From 28 days to 19 hours: The story of the Kangaroo route

As the Qantas test flight from London to Sydney touched down on Friday morning (local time), it wasn't just a massive step forward for the future of the airline - it was also a milestone moment for its history as it begins celebrating its centenary year. 

It's almost impossible to compare the aircraft that touched down in Sydney after a 19 hour flight from London to the aircraft that used to fly the same route half a century ago, but here are the key differences.

Qantas Constellation aircraft.
Qantas Constellation aircraft. Photo credit: Qantas.

Then and Now:

When Qantas operated their first service between Sydney and London, the trip had six stops and involved 55 hours of flying time.

1947:

  • Aircraft: Lockheed Constellation
  • Range: 4184 km
  • Speed: 555 km/h
  • Capacity: 29 passengers, 11 crew
  • Airfare: Equivalent of NZ$24,684 in 2019, when adjusted for inflation
  • Stops: Six - Darwin, Singapore, Calcutta, Karachi, Cairo, Tripoli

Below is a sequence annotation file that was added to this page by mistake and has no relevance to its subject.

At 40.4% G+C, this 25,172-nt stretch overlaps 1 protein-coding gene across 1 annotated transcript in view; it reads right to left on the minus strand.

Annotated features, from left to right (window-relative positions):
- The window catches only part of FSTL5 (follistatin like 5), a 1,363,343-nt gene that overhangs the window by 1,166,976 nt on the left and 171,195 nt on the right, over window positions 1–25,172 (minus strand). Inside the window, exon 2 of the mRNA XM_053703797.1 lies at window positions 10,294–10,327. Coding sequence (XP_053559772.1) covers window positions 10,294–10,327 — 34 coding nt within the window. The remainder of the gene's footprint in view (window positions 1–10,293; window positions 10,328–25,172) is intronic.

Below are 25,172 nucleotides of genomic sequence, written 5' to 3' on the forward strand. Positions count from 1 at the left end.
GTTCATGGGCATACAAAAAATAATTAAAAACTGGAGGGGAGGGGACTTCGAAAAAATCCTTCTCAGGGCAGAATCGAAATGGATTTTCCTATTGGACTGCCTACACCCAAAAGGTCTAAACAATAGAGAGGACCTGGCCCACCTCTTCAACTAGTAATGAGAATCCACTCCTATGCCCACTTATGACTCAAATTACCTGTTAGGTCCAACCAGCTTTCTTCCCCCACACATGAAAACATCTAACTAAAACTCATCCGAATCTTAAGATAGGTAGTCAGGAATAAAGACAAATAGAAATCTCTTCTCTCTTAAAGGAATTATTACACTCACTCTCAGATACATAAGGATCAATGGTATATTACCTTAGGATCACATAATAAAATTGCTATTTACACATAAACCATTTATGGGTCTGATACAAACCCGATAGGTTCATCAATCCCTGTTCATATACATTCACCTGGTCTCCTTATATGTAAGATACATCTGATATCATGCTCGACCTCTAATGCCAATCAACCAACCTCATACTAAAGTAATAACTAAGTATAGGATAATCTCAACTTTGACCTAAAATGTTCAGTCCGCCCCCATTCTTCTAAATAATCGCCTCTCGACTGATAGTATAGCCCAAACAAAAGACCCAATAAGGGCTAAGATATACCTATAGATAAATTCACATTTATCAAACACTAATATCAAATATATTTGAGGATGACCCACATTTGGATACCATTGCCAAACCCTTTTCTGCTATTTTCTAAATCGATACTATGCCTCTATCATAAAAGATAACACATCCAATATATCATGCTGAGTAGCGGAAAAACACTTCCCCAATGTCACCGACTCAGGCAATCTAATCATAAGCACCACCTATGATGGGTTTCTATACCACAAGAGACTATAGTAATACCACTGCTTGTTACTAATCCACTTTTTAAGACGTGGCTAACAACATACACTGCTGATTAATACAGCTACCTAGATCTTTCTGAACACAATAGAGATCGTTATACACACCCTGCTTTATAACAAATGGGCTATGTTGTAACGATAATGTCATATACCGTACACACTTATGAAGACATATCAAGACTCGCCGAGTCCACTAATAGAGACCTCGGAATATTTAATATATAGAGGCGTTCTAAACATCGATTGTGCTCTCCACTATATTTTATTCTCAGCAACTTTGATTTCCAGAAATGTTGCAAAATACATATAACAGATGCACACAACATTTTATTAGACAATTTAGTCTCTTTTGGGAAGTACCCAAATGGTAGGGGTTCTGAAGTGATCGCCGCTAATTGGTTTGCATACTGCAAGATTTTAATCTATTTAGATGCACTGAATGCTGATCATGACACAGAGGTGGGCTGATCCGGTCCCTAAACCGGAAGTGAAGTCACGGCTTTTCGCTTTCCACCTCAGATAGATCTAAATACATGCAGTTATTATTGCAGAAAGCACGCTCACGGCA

Qantas Constellation aircraft.
Qantas Constellation aircraft. Photo credit: Qantas

2019:

  • Aircraft: Boeing 787-9
  • Range: 14,140 km
  • Speed: 956 km/h
  • Capacity: 250 - 400 passengers, depending on cabin configuration 
  • Airfare: Ranging from NZ$1500 - NZ$2200
  • Stops: One, but soon to be none
Vintage Qantas Aircraft flying to New Zealand.
Qantas flights to New Zealand. Photo credit: Qantas

The £585 price of a return airfare in 1947 was the equivalent of more than two years the average wage at the time. Depending on the time of year and availability, an airfare in 2019 is likely to cost just two weeks of the average wage.

Qantas' flights to London began in 1947, but the airline had been very active well before that.

In 1935 it began airmail delivery flights to Singapore, which then became passenger services within months.

In 1938, Qantas purchased a fleet of flying boats which operated out of Sydney's 'international airport' located in Sydney Harbour.

By 1971, the airline was well established and raised the standards of travel in Australia with the introduction of its first Boeing 747.

Qantas then became the only airline in the world with a fleet that consisted entirely of Boeing 747s. 

In 1989, when Qantas took delivery of their first 747-400, it became the first aircraft to fly non-stop to Sydney from London. It was, however, entirely empty with no passengers or cargo onboard.

Qantas expects the non-stop commercial passenger flights between London and Sydney to begin in 2020.

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